The African Commission on Human and Peoples’ Rights concluded its 77th Ordinary Session held in Arusha, United Republic of Tanzania from 20 October to 9 November 2023. During the session, the Commission renewed its Bureau. It received solemn declarations from elected and re-elected members and launched several documents and newsletters, among others.
Read the joint statement below:
The undersigned organisations welcome the establishment of a fact-finding mission (FFM) via the adoption of Resolution 54/2 ‘Responding to the human rights and humanitarian crisis caused by the ongoing armed conflict in the Sudan’ at the 54th session of the UN Human Rights Council on 11 October 2023. The FFM will investigate the various and atrocious war crimes committed since the war erupted on 15 April 2023 between the Sudanese Armed Forces (SAF) and Rapid Support Forces (RSF), leading to serious violations and abuses of the rights of Sudanese men, women and children. The FFM is mandated to ‘investigate and establish the facts, circumstances and root causes of all alleged human rights violations and abuses and violations of International Humanitarian Law (IHL) including those committed against refugees’. The FFM is further mandated to collect, analyse and preserve evidence, identify those responsible, and make recommendations in particular on accountability. The undersigned organisations also reiterate the necessity to appoint the three experts of the FFM as soon as possible and as a matter of priority, and take the measures necessary to ensure gender diversity and feminist representation and expertise in its formation. This is a crucial prerequisite to investigate the crimes of gender-based violence since the start of the war, including rape, kidnapping and sexual slavery.
According to the joint OHCHR-UNITAMS (the UN assistance mission) office in Sudan, on 2 November 2023, and in Darfur alone in the recent escalation of fighting between the warring parties, ‘more than 50 incidents of sexual violence have been reported… impacting at least 105 victims – 86 women, one man and 18 children, (where) twenty-three of the incidents involved rape, 26 were of gang rape and three were of attempted rape…(and) at least 70 percent of the confirmed incidents of sexual violence recorded – 37 incidents in total – are attributed to men in RSF uniforms, eight to armed men affiliated with the RSF, two to men in unidentified uniform, and one to the SAF’. Moreover, other crimes committed in this war are also disproportionately affecting women, where the lack of health care services, including sexual and reproductive health, resulted in the death of women while giving birth and the contraction of sexually transmitted diseases after being raped. Additionally, Sudanese women refugees on the borders of neighbouring countries face immense difficulties, including lack of hygiene services such as menstruation pads, and spread of epidemics including cholera and malaria which resulted in the death of women human rights defender R’oya Hassan, a member of WHRDMENA. According to a report released by the UN Office for the Coordination of Humanitarian Affairs (OCHA), ‘insecurity, displacement, limited access to medicines, medical supplies, electricity, and water continue to pose enormous challenges to delivering health care across the country. Furthermore, on 26 October 2023, Bahja Abduallah, a women human rights defender (WHRD) from south Darfur was killed by a bullet from an unknown source while conducting a visit to a displacement camp in Nyala city. Also, women physicians and volunteers within local groups face increasing violence and are targeted for their documentation of human rights abuses.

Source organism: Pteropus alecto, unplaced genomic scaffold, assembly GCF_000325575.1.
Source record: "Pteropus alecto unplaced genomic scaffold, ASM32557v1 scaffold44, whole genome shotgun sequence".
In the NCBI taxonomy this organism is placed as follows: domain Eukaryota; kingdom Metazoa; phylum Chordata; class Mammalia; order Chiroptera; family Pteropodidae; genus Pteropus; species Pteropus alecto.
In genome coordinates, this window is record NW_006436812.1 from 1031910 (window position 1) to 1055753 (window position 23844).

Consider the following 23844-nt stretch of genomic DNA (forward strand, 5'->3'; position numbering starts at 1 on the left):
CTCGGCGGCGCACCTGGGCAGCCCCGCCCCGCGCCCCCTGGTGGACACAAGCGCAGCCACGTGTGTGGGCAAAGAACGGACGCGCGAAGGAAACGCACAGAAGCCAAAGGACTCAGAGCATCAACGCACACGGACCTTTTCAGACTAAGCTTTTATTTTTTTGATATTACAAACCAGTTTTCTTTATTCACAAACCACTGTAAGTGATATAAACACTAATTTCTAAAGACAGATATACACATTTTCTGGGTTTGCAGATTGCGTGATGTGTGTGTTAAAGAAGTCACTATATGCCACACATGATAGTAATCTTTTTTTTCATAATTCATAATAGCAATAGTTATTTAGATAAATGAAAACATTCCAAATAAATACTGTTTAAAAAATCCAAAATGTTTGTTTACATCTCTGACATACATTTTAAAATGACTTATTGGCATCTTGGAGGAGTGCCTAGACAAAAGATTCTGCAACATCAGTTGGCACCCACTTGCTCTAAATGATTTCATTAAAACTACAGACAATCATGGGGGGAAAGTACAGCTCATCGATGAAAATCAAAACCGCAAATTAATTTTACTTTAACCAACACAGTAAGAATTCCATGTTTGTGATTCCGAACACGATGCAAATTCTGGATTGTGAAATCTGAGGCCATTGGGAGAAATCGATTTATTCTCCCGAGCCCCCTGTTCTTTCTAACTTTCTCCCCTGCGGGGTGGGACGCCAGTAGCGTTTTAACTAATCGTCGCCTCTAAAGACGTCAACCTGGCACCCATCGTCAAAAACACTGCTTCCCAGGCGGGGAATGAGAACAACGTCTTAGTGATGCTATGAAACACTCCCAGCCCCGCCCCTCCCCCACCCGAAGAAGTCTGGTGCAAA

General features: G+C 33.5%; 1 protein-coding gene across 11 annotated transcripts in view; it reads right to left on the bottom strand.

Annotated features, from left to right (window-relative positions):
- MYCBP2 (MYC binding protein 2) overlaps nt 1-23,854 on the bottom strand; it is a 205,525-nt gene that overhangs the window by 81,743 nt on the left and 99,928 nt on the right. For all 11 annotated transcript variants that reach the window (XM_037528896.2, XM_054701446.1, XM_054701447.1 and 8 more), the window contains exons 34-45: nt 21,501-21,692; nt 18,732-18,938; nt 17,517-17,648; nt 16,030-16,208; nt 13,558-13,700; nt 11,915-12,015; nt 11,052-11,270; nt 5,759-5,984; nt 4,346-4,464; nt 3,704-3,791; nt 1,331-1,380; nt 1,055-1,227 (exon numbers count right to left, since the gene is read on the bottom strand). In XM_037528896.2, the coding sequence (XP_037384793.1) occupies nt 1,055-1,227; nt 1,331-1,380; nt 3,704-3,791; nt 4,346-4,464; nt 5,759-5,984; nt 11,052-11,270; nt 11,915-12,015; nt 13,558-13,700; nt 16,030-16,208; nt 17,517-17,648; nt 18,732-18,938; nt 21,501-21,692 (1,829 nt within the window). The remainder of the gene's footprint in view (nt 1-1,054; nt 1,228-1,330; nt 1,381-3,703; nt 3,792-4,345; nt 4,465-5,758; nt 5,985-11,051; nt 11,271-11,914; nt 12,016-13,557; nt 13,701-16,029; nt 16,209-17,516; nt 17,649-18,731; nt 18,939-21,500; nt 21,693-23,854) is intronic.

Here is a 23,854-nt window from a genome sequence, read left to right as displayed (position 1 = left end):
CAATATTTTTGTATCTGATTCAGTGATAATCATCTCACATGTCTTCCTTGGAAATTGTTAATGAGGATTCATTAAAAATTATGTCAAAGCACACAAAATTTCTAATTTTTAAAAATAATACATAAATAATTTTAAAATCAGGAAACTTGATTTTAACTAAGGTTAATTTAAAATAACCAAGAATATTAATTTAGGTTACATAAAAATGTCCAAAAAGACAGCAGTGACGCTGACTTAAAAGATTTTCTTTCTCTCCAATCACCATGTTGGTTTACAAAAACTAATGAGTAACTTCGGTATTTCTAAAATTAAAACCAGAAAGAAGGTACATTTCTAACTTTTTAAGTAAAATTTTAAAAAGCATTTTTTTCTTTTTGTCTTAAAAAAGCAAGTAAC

The FFM has an enormous and important mission to carry out, to ensure accountability for the international crimes committed in the war in Sudan until now. The undersigned organisations:
- Call on the Human Rights Council President to ensure gender diversity and feminist representation in the appointment of members of the FFM, so as to ensure accountability and provide practical and crucial recommendations to be taken to guarantee the provision of emergency support and services to women and WHRDs in Sudan.
- Call on the FFM to prioritise gender justice and inclusion of women, and WHRDs.
- Call on the FFM to build strong collaboration, and engagement with Sudanese women’s rights groups and WHRDs on a regular basis to closely monitor the situation on the ground on a continual basis.
- Almostagbal for Enlightenment and Development Organisation
- Coalition of Darfur WHRDs
- Governance Programming Overseas
- International Service for Human Rights (ISHR)
- Nora Center for Combating Sexual Violence (NORA)
- Sudan Doctors for Human Rights
- Sudanese Women’s Rights Action (SUWRA)
- The Regional Coalition for Women Human Rights Defenders in South West Asia and North Africa (also known as WHRDMENA)
- The Women Guardians Organisation
For many rights holders, victims and human rights defenders, the UN Human Rights Council (HRC) provides a vital lever increasing pressure for change at the national level, while for others it provides the last resort or only opportunity to expose violations, seek accountability, and garner support for their vital work towards a fair, equal and sustainable world. We need the HRC to be credible, effective and accessible to everyone. This is only possible if States demonstrate leadership, take action in line with objective human rights criteria, ensure that HRC members live up to their responsibilities, and fully cooperate with the HRC and its mechanisms.
In compliance with Article 62 of the African Charter, States have the obligation to report every two years on the legislative, administrative and political measures taken with a view to give effect to human rights guaranteed by the Charter. The Islamic Republic of Mauritania, which ratified the Charter in 1986, submitted its 15th-16th and 17th Periodic Reports for its review.